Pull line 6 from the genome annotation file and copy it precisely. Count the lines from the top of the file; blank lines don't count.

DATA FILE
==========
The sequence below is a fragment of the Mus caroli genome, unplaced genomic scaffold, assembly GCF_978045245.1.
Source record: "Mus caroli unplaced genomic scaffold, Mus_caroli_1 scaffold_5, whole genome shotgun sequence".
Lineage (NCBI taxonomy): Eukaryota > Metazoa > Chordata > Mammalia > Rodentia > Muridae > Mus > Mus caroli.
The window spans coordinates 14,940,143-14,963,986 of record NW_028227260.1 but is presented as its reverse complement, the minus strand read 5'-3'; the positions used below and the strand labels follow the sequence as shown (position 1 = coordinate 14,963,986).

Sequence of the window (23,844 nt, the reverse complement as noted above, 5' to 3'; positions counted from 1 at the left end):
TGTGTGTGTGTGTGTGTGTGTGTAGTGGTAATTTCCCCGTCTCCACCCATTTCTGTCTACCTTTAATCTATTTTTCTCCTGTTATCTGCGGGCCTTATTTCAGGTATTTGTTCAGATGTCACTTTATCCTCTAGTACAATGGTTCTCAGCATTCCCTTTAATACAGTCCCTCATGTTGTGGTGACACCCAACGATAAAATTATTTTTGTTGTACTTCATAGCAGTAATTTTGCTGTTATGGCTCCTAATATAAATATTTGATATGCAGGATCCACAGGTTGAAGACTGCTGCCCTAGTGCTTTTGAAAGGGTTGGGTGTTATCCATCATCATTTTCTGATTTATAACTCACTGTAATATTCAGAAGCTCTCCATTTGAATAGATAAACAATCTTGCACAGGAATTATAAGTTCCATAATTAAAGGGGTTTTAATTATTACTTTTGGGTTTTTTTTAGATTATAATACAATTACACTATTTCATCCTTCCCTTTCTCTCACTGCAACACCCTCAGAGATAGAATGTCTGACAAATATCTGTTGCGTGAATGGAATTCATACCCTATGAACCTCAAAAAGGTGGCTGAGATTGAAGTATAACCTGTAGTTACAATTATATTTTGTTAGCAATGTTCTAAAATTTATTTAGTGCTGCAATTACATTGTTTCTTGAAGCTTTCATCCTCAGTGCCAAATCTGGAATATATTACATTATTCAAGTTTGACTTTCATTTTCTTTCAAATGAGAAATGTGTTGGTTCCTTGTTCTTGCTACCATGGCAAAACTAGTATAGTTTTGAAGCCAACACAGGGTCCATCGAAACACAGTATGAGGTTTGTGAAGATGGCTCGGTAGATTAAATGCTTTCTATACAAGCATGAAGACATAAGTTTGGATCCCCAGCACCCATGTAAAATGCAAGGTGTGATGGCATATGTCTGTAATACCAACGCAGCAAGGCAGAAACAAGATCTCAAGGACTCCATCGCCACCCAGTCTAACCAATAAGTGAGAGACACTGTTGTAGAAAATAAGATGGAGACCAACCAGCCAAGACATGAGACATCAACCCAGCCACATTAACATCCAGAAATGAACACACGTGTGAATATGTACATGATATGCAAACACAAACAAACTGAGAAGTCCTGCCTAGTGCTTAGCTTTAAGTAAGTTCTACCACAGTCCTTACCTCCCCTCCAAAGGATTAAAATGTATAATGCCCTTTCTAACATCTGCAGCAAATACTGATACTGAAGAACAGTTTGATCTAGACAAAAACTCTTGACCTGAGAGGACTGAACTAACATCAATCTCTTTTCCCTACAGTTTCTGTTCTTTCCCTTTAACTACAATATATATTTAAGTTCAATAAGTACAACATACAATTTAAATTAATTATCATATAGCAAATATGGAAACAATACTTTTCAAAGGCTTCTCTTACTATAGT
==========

TGTGTGTGTGTGTGTGTGTGTGTAGTGGTAATTTCCCCGTCTCCACCCATTTCTGTCTACCTTTAATCTATTTTTCTCCTGTTATCTGCGGGCCTTATTTCAGGTATTTGTTCAGATGTCACTTTATCCTCTAGTACAATGGTTCTCAGCATTCCCTTTAATACAGTCCCTCATGTTGTGGTGACACCCAACGATAAAATTATTTTTGTTGTACTTCATAGCAGTAATTTTGCTGTTATGGCTCCTAATATAAATATTTGATATGCAGGATCCACAGGTTGAAGACTGCTGCCCTAGTGCTTTTGAAAGGGTTGGGTGTTATCCATCATCATTTTCTGATTTATAACTCACTGTAATATTCAGAAGCTCTCCATTTGAATAGATAAACAATCTTGCACAGGAATTATAAGTTCCATAATTAAAGGGGTTTTAATTATTACTTTTGGGTTTTTTTTAGATTATAATACAATTACACTATTTCATCCTTCCCTTTCTCTCACTGCAACACCCTCAGAGATAGAATGTCTGACAAATATCTGTTGCGTGAATGGAATTCATACCCTATGAACCTCAAAAAGGTGGCTGAGATTGAAGTATAACCTGTAGTTACAATTATATTTTGTTAGCAATGTTCTAAAATTTATTTAGTGCTGCAATTACATTGTTTCTTGAAGCTTTCATCCTCAGTGCCAAATCTGGAATATATTACATTATTCAAGTTTGACTTTCATTTTCTTTCAAATGAGAAATGTGTTGGTTCCTTGTTCTTGCTACCATGGCAAAACTAGTATAGTTTTGAAGCCAACACAGGGTCCATCGAAACACAGTATGAGGTTTGTGAAGATGGCTCGGTAGATTAAATGCTTTCTATACAAGCATGAAGACATAAGTTTGGATCCCCAGCACCCATGTAAAATGCAAGGTGTGATGGCATATGTCTGTAATACCAACGCAGCAAGGCAGAAACAAGATCTCAAGGACTCCATCGCCACCCAGTCTAACCAATAAGTGAGAGACACTGTTGTAGAAAATAAGATGGAGACCAACCAGCCAAGACATGAGACATCAACCCAGCCACATTAACATCCAGAAATGAACACACGTGTGAATATGTACATGATATGCAAACACAAACAAACTGAGAAGTCCTGCCTAGTGCTTAGCTTTAAGTAAGTTCTACCACAGTCCTTACCTCCCCTCCAAAGGATTAAAATGTATAATGCCCTTTCTAACATCTGCAGCAAATACTGATACTGAAGAACAGTTTGATCTAGACAAAAACTCTTGACCTGAGAGGACTGAACTAACATCAATCTCTTTTCCCTACAGTTTCTGTTCTTTCCCTTTAACTACAATATATATTTAAGTTCAATAAGTACAACATACAATTTAAATTAATTATCATATAGCAAATATGGAAACAATACTTTTCAAAGGCTTCTCTTACTATAGT